Ultimately, not everything you have at your disposal may be digital. For example, I have a benchmark assessment kit that doesn’t have any digital components, and everything inside of it (for instance, teacher’s guide, student workbook, and leveled readers) are all physical copies. Sometimes I quickly turn physical resources into a Google Slide or a Seesaw activity, or I simply use a webcam for the students to see physical resources. I also recommend creating a schedule of times to meet with each child individually during the school day. You can create a breakout section in the virtual classroom so you can work with that one student while also keeping an eye on any other virtual learners. Give yourself ample time!
My rule of thumb for benchmarking my students in reading is Beginning of the Year (BOY), Middle of the Year (MOY), and End of the Year (EOY). But it’s important to know it’s never too late to get started!
3. Group students based on their present levels.
Your students will now be separated into their reading groups. Devote time every week to meet with all groups. This year I’ve been spending more time with my lower groups as I noticed a significant learning gap coming out of distance learning last spring, followed by summer break.
Finding the time to make this happen isn’t always easy, whether it’s in the hybrid format or not! I recommend meeting with groups when other students are reading or working independently. I like to use a “Must Do, May Do” list that I put on the board for both in-person and at-home learners to see. “Must Do” is what the students have to complete when they aren’t working in reading groups. This is typically work that’s independent, working on a previously taught skill, or independent reading assignments. “May Do” are the activities you set aside for students who have completed their “Must Do” list and are either done early or waiting for their turn with their reading group. I read through the list, model what they have to do for each item, and have students repeat what it says before breaking into groups.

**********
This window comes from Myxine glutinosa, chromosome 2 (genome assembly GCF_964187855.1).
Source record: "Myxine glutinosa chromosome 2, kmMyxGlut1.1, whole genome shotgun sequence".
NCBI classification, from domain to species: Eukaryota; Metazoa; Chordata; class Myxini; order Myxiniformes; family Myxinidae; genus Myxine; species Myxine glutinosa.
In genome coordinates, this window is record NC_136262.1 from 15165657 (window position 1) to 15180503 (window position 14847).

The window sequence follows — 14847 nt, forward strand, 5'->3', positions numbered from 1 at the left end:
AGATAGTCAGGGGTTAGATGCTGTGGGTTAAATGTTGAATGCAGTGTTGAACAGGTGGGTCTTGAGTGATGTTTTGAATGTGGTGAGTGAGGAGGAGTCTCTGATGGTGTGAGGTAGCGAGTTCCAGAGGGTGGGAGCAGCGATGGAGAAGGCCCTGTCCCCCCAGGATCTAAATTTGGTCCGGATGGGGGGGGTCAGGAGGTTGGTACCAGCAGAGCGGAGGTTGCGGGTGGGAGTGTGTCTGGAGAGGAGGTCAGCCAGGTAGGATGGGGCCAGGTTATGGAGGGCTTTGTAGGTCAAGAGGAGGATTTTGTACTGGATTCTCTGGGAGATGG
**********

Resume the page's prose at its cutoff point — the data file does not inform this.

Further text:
Note: This does take time! Students will need to learn to get accustomed to devoting time to working on their reading skills independently. But once they do, it makes the rest of the year move smoothly.
4. Try round-robin reading.